of miraculous dispensation, could, for one moment, It must be very evident to every one, that I misconstrue or reject the doctrine of divine Pro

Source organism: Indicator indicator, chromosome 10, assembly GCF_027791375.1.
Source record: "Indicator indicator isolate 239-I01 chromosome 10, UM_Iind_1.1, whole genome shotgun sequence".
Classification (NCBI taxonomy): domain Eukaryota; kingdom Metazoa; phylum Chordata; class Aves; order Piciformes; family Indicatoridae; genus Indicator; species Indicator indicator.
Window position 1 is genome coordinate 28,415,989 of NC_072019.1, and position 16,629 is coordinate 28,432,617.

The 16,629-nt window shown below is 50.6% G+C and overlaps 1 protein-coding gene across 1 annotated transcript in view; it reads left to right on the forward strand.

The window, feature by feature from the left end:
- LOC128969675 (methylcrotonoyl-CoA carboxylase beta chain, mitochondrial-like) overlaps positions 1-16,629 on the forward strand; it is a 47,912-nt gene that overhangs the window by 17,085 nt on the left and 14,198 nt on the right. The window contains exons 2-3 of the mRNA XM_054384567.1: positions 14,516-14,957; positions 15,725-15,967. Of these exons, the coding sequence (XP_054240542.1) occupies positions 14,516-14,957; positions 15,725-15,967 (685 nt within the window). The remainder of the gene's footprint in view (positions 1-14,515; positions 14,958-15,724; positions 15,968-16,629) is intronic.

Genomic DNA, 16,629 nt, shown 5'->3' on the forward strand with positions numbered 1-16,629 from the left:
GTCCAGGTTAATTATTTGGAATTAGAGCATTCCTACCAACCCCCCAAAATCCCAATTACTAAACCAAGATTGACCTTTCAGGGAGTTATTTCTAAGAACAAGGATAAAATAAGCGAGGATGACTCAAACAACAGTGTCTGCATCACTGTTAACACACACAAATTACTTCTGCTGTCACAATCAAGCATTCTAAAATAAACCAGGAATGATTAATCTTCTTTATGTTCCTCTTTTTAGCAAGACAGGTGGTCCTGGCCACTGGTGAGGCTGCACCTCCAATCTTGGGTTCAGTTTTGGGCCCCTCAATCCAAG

which it expresses.